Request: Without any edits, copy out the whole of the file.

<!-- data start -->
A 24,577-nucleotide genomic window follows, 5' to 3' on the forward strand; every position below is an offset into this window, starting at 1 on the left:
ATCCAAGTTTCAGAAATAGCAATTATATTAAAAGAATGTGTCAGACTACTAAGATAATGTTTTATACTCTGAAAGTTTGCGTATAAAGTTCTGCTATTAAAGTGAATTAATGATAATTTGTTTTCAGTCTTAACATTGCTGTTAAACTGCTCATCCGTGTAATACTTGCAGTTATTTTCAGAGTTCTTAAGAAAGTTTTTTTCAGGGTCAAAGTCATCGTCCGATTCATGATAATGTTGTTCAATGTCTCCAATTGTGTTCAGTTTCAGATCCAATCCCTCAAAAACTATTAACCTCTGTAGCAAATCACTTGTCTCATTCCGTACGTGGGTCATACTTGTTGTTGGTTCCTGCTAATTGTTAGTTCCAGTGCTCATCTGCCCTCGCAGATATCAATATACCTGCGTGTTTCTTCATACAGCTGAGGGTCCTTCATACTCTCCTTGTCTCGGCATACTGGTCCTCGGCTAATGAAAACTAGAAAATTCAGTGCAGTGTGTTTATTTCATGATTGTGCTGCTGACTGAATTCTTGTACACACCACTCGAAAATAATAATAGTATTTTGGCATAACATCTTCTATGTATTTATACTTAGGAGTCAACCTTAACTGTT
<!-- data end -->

A 24,577-nucleotide genomic window follows, 5' to 3' on the forward strand; every position below is an offset into this window, starting at 1 on the left:
ATCCAAGTTTCAGAAATAGCAATTATATTAAAAGAATGTGTCAGACTACTAAGATAATGTTTTATACTCTGAAAGTTTGCGTATAAAGTTCTGCTATTAAAGTGAATTAATGATAATTTGTTTTCAGTCTTAACATTGCTGTTAAACTGCTCATCCGTGTAATACTTGCAGTTATTTTCAGAGTTCTTAAGAAAGTTTTTTTCAGGGTCAAAGTCATCGTCCGATTCATGATAATGTTGTTCAATGTCTCCAATTGTGTTCAGTTTCAGATCCAATCCCTCAAAAACTATTAACCTCTGTAGCAAATCACTTGTCTCATTCCGTACGTGGGTCATACTTGTTGTTGGTTCCTGCTAATTGTTAGTTCCAGTGCTCATCTGCCCTCGCAGATATCAATATACCTGCGTGTTTCTTCATACAGCTGAGGGTCCTTCATACTCTCCTTGTCTCGGCATACTGGTCCTCGGCTAATGAAAACTAGAAAATTCAGTGCAGTGTGTTTATTTCATGATTGTGCTGCTGACTGAATTCTTGTACACACCACTCGAAAATAATAATAGTATTTTGGCATAACATCTTCTATGTATTTATACTTAGGAGTCAACCTTAACTGTT